A tongue pad is an accessory that is stuck to the bottom side of the tongue of your boots. The pads help to make your feet fit more snugly into the shoes.

Furthermore, they slightly nudge your heels to move backward and get aligned with the heel counter of the shoe, lowering the chance of heel slippage.

#4. Replacing The Insoles On Old Boots

Sometimes old boots feel so loose that you might think they will never be useful again. However, you will be surprised how easily an old pair of boots can be firmed up.

Just by replacing the insoles, you will feel a significant difference in fit. This can be an excellent option for you if you don’t want to buy a new pair of boots.

#5. Break In The Boots

When the boots are new and stiff, it’s easy for them to slip out. So, before going out on a hiking trip or some long adventure in your new boots, you need to break them in.

Breaking in new boots simply means using them for a while so that they can stretch according to the dimensions of your feet and lose their stiffness so that they become comfortable to wear.

So, walk around while wearing the boots for a while, and do your regular household chores to stress them.

#6. Using A Heel Grip

A heel grip is an accessory that supports your heel placement when your boots are a bit too long for you. The heel grip fills out the extra space that would remain behind your heels inside the shoes.

This ensures a better fit and lowers heel slippage likelihood.

#7. Use Special Socks

There are many types of socks available in the market that you can use to alleviate your heel slippage problems. A lot of the issues discussed before can be solved by using specific kinds of socks. Here are some examples.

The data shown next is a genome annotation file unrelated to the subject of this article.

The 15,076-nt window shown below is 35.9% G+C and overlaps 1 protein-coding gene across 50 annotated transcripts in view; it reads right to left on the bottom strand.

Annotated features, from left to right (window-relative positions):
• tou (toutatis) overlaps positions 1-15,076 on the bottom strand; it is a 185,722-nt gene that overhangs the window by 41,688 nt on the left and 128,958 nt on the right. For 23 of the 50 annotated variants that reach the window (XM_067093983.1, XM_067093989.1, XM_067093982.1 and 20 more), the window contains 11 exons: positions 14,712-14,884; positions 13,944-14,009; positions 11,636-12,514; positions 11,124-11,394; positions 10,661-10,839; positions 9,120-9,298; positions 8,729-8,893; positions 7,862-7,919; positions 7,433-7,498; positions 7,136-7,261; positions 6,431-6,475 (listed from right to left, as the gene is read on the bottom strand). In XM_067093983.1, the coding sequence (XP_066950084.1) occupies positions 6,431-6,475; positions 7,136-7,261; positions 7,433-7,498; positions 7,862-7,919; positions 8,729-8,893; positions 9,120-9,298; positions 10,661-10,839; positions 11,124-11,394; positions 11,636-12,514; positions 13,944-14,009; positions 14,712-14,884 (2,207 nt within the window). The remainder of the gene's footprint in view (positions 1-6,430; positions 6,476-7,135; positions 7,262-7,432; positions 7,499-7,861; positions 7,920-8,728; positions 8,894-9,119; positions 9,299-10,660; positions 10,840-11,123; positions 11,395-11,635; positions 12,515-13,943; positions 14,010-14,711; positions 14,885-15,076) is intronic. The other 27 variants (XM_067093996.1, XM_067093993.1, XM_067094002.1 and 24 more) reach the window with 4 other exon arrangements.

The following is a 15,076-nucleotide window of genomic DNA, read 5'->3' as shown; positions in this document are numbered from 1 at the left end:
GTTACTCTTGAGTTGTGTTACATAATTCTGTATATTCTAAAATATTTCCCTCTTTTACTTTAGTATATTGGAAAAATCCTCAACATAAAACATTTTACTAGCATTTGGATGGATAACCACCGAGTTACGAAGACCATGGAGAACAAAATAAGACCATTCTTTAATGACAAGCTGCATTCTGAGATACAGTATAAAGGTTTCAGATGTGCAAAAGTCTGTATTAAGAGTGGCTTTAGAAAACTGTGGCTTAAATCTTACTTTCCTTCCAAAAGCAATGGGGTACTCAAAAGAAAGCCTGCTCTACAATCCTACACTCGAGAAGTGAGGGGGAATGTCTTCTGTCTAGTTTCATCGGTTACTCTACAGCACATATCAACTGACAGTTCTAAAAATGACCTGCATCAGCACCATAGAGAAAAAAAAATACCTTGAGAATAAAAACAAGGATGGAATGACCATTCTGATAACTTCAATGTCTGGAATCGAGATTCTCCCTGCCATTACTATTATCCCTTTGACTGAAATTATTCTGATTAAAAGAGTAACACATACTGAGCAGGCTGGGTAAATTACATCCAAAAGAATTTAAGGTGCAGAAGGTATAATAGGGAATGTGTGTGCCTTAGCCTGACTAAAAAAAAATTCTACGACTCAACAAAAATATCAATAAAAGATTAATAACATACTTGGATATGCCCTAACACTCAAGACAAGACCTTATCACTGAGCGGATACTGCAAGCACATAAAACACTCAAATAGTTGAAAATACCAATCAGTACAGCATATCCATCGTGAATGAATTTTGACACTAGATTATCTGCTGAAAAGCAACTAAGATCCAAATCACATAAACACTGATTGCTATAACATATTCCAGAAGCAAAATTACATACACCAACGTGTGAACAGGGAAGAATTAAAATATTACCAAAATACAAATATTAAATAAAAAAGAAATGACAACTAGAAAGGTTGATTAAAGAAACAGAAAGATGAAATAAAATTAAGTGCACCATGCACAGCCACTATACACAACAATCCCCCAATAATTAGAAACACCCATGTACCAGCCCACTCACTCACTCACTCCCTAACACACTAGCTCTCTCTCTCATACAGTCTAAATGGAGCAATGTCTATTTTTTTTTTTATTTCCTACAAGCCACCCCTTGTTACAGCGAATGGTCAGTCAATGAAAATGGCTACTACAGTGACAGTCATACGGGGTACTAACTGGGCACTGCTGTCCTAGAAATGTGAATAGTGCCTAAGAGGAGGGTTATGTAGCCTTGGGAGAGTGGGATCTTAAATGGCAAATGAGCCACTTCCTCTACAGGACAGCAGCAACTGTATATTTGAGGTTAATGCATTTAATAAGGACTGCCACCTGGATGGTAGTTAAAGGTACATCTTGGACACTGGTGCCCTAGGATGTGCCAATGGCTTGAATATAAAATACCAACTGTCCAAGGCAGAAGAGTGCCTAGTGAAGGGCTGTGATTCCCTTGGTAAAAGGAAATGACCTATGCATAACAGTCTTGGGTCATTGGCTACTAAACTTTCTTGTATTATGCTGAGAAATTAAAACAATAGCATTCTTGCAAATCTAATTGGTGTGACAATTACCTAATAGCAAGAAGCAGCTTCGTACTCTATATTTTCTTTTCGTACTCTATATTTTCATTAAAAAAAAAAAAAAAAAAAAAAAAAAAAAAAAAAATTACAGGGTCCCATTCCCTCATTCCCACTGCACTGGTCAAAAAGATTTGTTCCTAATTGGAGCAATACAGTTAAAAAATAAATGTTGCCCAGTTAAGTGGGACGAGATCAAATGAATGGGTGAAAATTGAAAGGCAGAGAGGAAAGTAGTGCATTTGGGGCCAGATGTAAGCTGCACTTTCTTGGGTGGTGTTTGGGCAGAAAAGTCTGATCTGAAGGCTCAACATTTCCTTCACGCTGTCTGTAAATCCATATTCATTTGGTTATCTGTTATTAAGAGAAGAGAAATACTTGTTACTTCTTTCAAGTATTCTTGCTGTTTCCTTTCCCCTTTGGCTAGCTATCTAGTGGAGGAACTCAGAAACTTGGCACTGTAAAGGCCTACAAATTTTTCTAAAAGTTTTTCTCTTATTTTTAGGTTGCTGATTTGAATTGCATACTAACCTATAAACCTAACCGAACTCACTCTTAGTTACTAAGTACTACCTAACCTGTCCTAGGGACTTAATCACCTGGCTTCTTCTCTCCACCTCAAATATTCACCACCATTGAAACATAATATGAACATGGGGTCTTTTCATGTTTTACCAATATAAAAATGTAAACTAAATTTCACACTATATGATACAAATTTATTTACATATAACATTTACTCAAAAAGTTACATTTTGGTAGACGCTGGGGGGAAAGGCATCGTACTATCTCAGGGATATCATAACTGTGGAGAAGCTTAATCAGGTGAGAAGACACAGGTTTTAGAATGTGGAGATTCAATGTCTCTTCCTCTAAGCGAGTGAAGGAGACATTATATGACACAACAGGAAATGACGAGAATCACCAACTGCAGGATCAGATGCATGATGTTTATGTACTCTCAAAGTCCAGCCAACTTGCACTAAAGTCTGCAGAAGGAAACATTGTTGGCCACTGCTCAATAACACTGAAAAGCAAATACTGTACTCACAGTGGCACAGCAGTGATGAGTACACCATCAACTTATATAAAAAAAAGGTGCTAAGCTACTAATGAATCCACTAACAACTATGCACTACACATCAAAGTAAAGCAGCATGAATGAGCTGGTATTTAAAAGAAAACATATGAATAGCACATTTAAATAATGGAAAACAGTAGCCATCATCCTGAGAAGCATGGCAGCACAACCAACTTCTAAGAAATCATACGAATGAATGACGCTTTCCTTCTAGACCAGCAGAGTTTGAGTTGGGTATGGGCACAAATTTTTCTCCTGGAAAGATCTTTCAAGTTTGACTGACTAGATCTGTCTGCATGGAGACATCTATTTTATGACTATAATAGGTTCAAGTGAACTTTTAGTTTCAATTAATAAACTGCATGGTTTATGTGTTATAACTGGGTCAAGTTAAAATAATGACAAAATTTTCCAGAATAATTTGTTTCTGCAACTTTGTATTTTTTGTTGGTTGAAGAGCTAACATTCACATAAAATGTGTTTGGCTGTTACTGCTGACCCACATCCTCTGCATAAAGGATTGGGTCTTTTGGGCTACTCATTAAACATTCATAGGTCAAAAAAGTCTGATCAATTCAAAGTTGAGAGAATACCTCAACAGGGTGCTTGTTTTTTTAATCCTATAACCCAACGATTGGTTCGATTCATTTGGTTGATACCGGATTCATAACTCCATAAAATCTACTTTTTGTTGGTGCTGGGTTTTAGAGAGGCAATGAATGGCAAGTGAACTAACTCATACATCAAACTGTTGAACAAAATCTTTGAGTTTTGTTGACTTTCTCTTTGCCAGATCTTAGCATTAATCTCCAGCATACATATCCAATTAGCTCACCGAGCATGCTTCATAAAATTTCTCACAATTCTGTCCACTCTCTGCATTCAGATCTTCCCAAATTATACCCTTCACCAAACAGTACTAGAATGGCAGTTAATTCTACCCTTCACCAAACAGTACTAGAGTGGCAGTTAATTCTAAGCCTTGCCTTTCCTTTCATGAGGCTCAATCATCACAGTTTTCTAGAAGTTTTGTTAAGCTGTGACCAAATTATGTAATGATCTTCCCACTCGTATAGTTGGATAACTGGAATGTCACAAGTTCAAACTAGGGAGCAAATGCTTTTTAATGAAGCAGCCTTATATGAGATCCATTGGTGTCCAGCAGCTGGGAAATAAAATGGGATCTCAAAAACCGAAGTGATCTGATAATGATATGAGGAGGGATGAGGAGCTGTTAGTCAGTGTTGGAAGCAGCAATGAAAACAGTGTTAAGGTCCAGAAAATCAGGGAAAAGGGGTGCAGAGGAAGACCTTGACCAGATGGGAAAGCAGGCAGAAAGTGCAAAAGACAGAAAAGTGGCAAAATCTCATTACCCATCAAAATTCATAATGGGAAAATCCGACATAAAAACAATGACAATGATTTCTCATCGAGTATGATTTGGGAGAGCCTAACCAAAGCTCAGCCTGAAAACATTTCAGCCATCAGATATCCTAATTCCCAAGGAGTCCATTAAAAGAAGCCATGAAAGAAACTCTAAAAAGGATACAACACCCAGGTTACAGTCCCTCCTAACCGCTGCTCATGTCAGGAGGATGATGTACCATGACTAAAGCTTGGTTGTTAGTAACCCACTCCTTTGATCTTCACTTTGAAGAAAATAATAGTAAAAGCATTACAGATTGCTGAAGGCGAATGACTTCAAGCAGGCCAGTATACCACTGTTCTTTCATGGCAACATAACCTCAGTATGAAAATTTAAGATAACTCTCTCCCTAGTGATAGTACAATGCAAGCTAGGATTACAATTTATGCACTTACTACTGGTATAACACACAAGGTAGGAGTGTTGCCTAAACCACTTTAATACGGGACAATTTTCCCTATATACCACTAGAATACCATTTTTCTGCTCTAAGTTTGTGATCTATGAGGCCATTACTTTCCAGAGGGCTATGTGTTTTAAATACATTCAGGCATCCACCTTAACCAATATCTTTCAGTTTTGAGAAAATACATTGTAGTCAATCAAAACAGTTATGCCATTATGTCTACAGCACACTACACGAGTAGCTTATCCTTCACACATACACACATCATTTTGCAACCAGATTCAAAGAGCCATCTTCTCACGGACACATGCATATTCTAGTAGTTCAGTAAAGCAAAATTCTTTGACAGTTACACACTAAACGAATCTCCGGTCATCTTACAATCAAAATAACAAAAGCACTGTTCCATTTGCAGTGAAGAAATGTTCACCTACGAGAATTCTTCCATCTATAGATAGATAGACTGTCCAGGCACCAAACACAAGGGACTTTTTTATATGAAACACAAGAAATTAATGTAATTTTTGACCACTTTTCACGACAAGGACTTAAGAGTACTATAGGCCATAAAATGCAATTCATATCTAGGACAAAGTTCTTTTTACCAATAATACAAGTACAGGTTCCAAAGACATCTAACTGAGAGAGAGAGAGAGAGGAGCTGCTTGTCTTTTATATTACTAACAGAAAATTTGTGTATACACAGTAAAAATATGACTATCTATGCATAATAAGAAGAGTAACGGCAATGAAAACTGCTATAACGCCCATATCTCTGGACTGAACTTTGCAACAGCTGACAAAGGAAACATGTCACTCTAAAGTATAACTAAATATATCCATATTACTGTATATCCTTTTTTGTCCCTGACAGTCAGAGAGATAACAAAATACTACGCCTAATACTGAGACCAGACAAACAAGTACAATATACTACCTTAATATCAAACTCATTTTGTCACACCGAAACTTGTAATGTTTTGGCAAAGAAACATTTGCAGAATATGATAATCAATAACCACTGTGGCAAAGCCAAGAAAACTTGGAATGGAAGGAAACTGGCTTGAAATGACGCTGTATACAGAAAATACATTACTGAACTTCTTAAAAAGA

• If your feet are sweaty, you can get thicker and more absorbent socks to reduce the dampness inside your shoes
  • There are slip-resistant socks that have higher friction against the interior material of your boots, causing your feet to stay firmly in place
  • If your boots are slightly loose, you can wear a thicker sock to make the shoes a better fit

#8. Use Hair Spray

Oddly enough, using hair spray on your feet after wearing socks and before putting on the boots can help reduce heel slippage. This is due to hair spray being a sticky substance that will help your feet stay attached to your shoes.

This is a safe use of hair spray, and you don’t need to worry about the removal process because you can wash or wipe it off with a wet towel after you take off your boots.

#9. Set Your Feet Properly Inside Your Boots

Sometimes, people don’t push their heels back to the heel counter of their boots and lace-up like that.

It might seem insignificant, but I assure you that you can reduce your chances of experiencing heel slippage by taking the time to carefully put your heel all the way back into the boots heel counter before lacing.

#10. Fix Your Gait

If you followed most of the tips and are still suffering from frequent heel slippage, chances are it has to do with the way you walk.

Typically, you want to be careful while walking in boots, especially if they are high ones. Also, you need to be extra cautious while passing jagged and rocky areas.

When walking on such terrain, make sure to firmly plant the heel first before putting weight on other parts of your foot.

#11. Boot Maintenance

Everyone knows that keeping your boots in good shape will improve their intended performance. Keep the insides of your boot dry and clean, so it doesn’t slip.

Make sure the lace is not worn out or damaged. Inspect if the bottom of your shoes has been damaged and repair accordingly.


While heel slippage may be a common occurrence, you can prevent it from happening to you by being well-informed and prepared about it from the get-go. And with this discussion, hopefully, you have learned all you need about how to fix heel slippage in boots.

So, take good care of your beloved pair of boots, take any precautions you need, and break in those new boots before you commit to wearing them for a prolonged time.